(Dis)Arrangements 5.

Grant Chu Covell

[January 2015.]

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Salvatore SCIARRINO: Efebo con radio (1981)1; Il giornale della necropoli (1999-2000)2; Autoritratto nella notte (1982)3; Storie di altre storie (2004)4. Sonia Turchetta1 (voice), Teodoro Anzellotti2,4 (accordion), WDR Sinfonieorchester Köln, Kazushi Ono1,3,4, Lucas Vis2 (conds.). Winter and Winter 910 114-2 (1 CD) (http://www.winterandwinter.com/).

In a mood to recycle, Sciarrino generally prefers to rummage through his own material. However, this disc presents a few pieces which adapt and twist others. Efebo simulates a kid twirling a radio dial, suggesting that in his youth the composer did the same. Apparently this boy enjoyed dawdling between stations as Sciarrino imitates poor reception and static. Turchetta ranges from advertising snippets to sung excerpts. The sub-second effect of quickly passing across a music broadcast is performed expertly.

Domenico Scarlatti, Mozart and Machaut appear in Storie di altre storie for accordion and orchestra. The three movements incorporate several Scarlatti sonatas (K. 474, 105 and 262), Mozart’s Adagio for glass harmonica, K. 356, and a Machaut tune, Rose, Liz. The first movement is disproportionately longer and links one Scarlatti sonata, the Mozart and the Machaut. The accordion leads us through the orchestrated and mutating territory with ghostly noises bridging the treatments. Sciarrino’s note prepares us for moments that anticipate Stravinsky: They nonetheless startle. The last two movements center around one Sonata each. K. 105 and K. 262 emphasize the Spanish flavor, and I hear references to Respighi, even Berio’s treatment of Boccherini. I imagine we’re treated to a realization of how one composer can’t hear another’s work without thinking of tampering with it.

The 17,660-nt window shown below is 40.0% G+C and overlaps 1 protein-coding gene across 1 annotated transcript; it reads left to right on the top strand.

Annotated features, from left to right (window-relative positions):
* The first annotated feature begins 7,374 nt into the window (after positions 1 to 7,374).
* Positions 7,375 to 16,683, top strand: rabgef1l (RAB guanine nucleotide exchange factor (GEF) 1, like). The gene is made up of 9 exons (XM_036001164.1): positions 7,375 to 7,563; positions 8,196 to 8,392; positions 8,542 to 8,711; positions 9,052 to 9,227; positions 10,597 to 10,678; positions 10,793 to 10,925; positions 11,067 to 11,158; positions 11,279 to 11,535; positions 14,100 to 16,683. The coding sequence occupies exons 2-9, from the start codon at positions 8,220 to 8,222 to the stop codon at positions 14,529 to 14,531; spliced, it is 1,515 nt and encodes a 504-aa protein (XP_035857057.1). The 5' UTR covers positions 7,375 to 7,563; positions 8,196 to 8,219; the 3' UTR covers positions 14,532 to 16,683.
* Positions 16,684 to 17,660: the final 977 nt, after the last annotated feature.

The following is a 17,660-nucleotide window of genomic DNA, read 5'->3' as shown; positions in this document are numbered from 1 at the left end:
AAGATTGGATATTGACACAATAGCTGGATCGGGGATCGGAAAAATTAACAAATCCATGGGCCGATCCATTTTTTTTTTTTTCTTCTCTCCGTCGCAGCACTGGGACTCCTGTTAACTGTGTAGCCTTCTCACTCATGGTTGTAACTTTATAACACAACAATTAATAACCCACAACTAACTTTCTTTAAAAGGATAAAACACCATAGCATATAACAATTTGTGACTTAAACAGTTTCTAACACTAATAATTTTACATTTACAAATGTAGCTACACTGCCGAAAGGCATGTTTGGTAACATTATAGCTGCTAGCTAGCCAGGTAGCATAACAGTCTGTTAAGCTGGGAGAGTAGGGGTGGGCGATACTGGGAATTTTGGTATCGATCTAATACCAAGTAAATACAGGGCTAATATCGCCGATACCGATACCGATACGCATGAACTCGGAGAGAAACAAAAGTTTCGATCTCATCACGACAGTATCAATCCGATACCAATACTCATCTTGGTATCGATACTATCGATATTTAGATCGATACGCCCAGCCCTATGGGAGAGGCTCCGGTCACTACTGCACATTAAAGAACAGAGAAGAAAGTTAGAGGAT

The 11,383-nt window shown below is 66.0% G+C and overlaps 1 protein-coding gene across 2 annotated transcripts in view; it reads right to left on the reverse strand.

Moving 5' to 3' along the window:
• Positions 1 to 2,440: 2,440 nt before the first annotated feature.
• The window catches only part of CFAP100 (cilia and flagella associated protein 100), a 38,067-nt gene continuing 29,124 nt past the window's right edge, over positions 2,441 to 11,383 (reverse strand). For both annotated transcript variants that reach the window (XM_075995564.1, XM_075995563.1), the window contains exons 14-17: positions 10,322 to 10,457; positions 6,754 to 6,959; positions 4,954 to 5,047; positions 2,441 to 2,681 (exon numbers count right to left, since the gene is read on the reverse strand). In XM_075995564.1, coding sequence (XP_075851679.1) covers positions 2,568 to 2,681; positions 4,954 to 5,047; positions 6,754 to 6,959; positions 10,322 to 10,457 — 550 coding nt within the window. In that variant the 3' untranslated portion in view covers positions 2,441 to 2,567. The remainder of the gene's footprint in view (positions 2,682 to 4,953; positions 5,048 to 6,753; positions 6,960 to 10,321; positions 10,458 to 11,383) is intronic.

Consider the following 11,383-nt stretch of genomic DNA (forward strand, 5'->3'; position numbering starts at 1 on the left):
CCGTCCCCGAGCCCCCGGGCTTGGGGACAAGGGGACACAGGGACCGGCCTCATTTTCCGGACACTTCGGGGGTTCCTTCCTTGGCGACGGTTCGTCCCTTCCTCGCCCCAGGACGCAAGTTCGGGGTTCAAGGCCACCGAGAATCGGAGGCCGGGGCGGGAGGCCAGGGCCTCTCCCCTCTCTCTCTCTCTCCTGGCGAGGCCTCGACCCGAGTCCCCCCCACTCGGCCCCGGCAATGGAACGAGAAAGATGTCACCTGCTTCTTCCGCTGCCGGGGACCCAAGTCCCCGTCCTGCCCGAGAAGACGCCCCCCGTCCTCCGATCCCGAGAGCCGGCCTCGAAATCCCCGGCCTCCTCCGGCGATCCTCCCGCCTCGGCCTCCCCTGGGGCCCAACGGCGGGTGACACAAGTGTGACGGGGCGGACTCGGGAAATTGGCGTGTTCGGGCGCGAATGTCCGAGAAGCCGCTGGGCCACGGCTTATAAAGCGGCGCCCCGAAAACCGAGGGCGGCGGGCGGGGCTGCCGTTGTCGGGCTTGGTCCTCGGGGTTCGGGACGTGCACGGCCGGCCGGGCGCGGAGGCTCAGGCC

Il giornale and Autoritratto contain more familiar hushed and feathery tones. With solo accordion, Il giornale elicits piercing shrieks over string and wind harmonics. There are brief tuttis when orchestra and accordion deliver a phrase, suggesting a tango heard through a closing door. For Il giornale Sciarrino’s note is lengthy and unhelpful. I imagine holding a mirror on a dark night and seeing in the reflection the City of the Dead. If you were expecting a traditional concerto, this may disappoint: Accordion and orchestra are self-effacing. Autoritratto, at 7:18 compared to Il giornale’s 20:26, contains more notes and less often retreats into silence.

The booklet offers a picture of Sciarrino looking at music, which to my eye, looks to be Ferneyhough’s.